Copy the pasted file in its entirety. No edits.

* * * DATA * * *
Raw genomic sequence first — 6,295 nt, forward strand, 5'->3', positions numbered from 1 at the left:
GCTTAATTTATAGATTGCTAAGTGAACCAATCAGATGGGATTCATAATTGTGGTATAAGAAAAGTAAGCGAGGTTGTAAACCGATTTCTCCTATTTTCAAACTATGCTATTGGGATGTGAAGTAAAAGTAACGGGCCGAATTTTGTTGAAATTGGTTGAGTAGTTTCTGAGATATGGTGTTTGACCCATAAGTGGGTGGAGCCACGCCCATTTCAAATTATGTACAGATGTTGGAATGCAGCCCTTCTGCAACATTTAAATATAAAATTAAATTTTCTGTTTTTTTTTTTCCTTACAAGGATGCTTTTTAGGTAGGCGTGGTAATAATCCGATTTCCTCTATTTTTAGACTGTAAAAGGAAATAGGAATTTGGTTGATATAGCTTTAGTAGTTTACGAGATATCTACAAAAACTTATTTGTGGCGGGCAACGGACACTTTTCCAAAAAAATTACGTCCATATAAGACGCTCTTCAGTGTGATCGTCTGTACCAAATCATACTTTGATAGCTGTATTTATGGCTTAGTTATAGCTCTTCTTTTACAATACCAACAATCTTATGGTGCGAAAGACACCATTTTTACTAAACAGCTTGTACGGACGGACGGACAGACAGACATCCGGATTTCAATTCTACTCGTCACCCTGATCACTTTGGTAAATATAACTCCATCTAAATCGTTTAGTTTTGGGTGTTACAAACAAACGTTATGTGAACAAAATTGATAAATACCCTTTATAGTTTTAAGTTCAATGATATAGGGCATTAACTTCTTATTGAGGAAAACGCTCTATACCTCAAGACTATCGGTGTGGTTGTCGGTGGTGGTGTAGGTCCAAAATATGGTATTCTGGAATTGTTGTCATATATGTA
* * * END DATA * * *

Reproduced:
Raw genomic sequence first — 6,295 nt, forward strand, 5'->3', positions numbered from 1 at the left:
GCTTAATTTATAGATTGCTAAGTGAACCAATCAGATGGGATTCATAATTGTGGTATAAGAAAAGTAAGCGAGGTTGTAAACCGATTTCTCCTATTTTCAAACTATGCTATTGGGATGTGAAGTAAAAGTAACGGGCCGAATTTTGTTGAAATTGGTTGAGTAGTTTCTGAGATATGGTGTTTGACCCATAAGTGGGTGGAGCCACGCCCATTTCAAATTATGTACAGATGTTGGAATGCAGCCCTTCTGCAACATTTAAATATAAAATTAAATTTTCTGTTTTTTTTTTTCCTTACAAGGATGCTTTTTAGGTAGGCGTGGTAATAATCCGATTTCCTCTATTTTTAGACTGTAAAAGGAAATAGGAATTTGGTTGATATAGCTTTAGTAGTTTACGAGATATCTACAAAAACTTATTTGTGGCGGGCAACGGACACTTTTCCAAAAAAATTACGTCCATATAAGACGCTCTTCAGTGTGATCGTCTGTACCAAATCATACTTTGATAGCTGTATTTATGGCTTAGTTATAGCTCTTCTTTTACAATACCAACAATCTTATGGTGCGAAAGACACCATTTTTACTAAACAGCTTGTACGGACGGACGGACAGACAGACATCCGGATTTCAATTCTACTCGTCACCCTGATCACTTTGGTAAATATAACTCCATCTAAATCGTTTAGTTTTGGGTGTTACAAACAAACGTTATGTGAACAAAATTGATAAATACCCTTTATAGTTTTAAGTTCAATGATATAGGGCATTAACTTCTTATTGAGGAAAACGCTCTATACCTCAAGACTATCGGTGTGGTTGTCGGTGGTGGTGTAGGTCCAAAATATGGTATTCTGGAATTGTTGTCATATATGTA